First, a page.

Transcranial Magnetic Stimulation (TMS)
Transcranial Magnetic Stimulation (TMS)
Jan 11, 2004, 08:36 PM
Joined: Jan 22, 2003
Member No.: 9
this is from an article I found online, to give an overview of the TMS technique, which is several years old now. I found the info at http://www.musc.edu/tmsmirror/intro/layintro.html . There's also a very useful link over TMS at http://www.biomag.hus.fi/tms/Thesis/dt.html
A new potential
One very promising avenue for influencing the living brain has emerged in the last decade, based on the use of pulsed magnetic fields. The skull is a good insulator, and past efforts to alter the electrical activity happening inside it have required high voltages, with little opportunity for fine control or focus of the effects. Consider instead how easily a magnet under a wooden tabletop can move a pin on the surface - magnetic fields pass almost unaffected through insulators, including the skull.
It is easy in principle to get a magnetic field to produce electrical effects: simply change the field over time, and any charge-carriers (like the ions in the cells of the brain) will be influenced to flow, creating an induced current. However, affecting neurons inside the head requires a lot of magnetic force to be changed very quickly, and the technology to do this has only been around for about a decade. The first trans-cranial magnetic stimulation (TMS) machines, capable of delivering a pulse every three seconds, were developed as diagnostic aids for neurologists. For instance, the motor part of the brain can be stimulated, inducing a twitch of the thumb, which tells a neurologist that the intervening nerve pathways are intact. Machines are now available which can give up to 50 stimuli per second (rapid-rate TMS, or rTMS) and their effects are more interesting. Among a wide range of possibilities, it is believed that rTMS may have a place in the treatment of some mental illnesses. It is a non-invasive technique, apparently free of serious side-effects, capable of modifying the activity of specific brain areas.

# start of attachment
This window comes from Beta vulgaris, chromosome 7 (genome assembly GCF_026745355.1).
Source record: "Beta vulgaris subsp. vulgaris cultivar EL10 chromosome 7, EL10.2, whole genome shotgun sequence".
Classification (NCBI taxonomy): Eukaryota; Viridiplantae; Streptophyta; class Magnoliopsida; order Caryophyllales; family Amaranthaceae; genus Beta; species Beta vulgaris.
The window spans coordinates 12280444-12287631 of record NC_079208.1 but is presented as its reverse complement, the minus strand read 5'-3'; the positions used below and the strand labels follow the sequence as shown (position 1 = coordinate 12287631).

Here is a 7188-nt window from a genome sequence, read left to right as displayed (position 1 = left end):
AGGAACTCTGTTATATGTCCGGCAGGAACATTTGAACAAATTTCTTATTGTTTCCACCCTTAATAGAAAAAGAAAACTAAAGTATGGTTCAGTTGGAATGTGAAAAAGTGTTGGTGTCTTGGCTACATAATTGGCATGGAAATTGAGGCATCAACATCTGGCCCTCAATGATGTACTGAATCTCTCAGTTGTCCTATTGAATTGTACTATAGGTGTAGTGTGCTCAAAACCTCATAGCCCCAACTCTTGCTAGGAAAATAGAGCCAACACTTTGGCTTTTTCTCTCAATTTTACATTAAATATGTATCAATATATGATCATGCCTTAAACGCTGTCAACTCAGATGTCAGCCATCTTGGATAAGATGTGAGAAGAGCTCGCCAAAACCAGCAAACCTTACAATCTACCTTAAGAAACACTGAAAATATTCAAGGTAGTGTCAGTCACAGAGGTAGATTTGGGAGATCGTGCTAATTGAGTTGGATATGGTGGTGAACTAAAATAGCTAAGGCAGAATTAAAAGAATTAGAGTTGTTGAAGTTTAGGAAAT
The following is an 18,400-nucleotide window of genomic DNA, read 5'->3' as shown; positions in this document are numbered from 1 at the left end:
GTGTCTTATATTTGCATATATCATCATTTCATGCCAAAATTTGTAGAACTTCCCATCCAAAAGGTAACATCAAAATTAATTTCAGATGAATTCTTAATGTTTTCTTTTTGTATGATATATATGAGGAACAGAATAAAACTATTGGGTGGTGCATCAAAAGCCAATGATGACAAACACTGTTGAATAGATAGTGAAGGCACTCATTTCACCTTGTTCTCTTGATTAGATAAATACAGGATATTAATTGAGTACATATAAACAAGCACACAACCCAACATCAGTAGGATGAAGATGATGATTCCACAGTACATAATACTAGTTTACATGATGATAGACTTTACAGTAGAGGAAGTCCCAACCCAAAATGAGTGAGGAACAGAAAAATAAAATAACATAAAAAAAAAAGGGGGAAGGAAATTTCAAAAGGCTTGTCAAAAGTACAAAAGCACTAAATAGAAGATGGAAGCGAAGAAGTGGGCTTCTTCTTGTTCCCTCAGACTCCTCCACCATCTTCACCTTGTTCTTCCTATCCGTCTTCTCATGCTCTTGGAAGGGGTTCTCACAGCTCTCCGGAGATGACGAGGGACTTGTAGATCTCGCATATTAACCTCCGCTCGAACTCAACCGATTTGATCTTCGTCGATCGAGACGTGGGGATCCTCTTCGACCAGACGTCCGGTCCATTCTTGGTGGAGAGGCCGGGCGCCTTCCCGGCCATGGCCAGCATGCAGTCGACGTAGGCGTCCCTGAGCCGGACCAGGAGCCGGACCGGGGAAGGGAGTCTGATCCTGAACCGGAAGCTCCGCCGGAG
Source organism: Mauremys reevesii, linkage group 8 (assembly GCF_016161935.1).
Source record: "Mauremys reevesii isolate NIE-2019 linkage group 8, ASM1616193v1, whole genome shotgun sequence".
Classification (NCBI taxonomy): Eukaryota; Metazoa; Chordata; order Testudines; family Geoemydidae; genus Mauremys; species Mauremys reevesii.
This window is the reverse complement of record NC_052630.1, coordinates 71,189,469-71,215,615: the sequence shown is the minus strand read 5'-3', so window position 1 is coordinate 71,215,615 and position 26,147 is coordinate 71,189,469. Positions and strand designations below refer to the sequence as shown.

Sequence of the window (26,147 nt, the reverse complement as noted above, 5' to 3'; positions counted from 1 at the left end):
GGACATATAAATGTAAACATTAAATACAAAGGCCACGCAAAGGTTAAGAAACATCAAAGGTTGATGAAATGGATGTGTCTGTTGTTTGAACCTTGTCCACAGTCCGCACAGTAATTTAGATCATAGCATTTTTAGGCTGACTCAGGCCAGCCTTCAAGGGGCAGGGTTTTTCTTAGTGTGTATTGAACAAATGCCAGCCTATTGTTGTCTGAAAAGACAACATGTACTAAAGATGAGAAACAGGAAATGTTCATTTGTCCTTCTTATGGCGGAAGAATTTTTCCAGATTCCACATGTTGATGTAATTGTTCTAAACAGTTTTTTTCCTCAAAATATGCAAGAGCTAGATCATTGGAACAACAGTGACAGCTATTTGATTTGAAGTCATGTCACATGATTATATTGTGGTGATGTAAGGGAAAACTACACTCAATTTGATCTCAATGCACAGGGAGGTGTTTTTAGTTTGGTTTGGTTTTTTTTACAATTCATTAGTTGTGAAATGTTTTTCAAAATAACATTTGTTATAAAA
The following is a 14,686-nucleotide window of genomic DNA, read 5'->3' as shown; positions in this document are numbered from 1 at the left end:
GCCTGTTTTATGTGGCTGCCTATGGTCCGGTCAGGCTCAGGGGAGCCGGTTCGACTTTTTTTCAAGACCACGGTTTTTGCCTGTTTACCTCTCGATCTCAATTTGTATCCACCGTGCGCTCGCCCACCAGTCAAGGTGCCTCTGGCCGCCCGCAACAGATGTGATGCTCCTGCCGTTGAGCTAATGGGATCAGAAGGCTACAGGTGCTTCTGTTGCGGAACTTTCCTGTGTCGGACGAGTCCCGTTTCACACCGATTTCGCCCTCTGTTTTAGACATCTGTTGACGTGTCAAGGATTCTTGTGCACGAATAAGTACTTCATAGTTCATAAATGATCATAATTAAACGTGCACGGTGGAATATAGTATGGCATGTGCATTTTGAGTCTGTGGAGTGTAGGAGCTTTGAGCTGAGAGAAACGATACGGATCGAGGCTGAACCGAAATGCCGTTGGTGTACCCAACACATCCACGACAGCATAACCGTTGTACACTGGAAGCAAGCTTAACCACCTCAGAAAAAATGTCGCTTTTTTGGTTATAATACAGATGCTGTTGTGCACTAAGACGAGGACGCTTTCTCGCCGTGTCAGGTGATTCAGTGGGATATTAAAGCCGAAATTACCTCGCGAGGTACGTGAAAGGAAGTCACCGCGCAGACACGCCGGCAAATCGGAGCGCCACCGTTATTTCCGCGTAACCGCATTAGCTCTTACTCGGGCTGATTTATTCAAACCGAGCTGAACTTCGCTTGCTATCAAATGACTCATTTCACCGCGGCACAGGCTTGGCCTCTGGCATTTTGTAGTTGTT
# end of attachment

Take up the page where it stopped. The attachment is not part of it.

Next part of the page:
How it works
The magnetic fields used in TMS are produced by passing current through a hand-held coil, whose shape determines the properties and size of the field. The coil is driven by a machine which switches the large current necessary in a very precise and controlled way, at rates up to 50 cycles per second in rTMS. The coil is held on the scalp - no actual contact is necessary - and the magnetic field passes through the skull and into the brain. Small induced currents can then make brain areas below the coil more or less active, depending on the settings used.
In practice, TMS and rTMS are able to influence many brain functions, including movement, visual perception, memory, reaction time, speech and mood. The effects produced are genuine but temporary, lasting only a short time after actual stimulation has stopped.
Generally, TMS appears to be free from harmful effects. Research using animals and human volunteers has showed little effect on the body in general as a result of stimulation, and examination of brain tissue submitted to thousands of TMS pulses has shown no detectable structural changes. It is possible in unusual circumstances to trigger a seizure in normal patients, but a set of guidelines which virtually eliminate this risk are available. Research continues, but TMS is certainly free of obvious side-effects like those of electro-convulsive therapy (ECT), which still makes quite an impact on patients despite refinements in technique.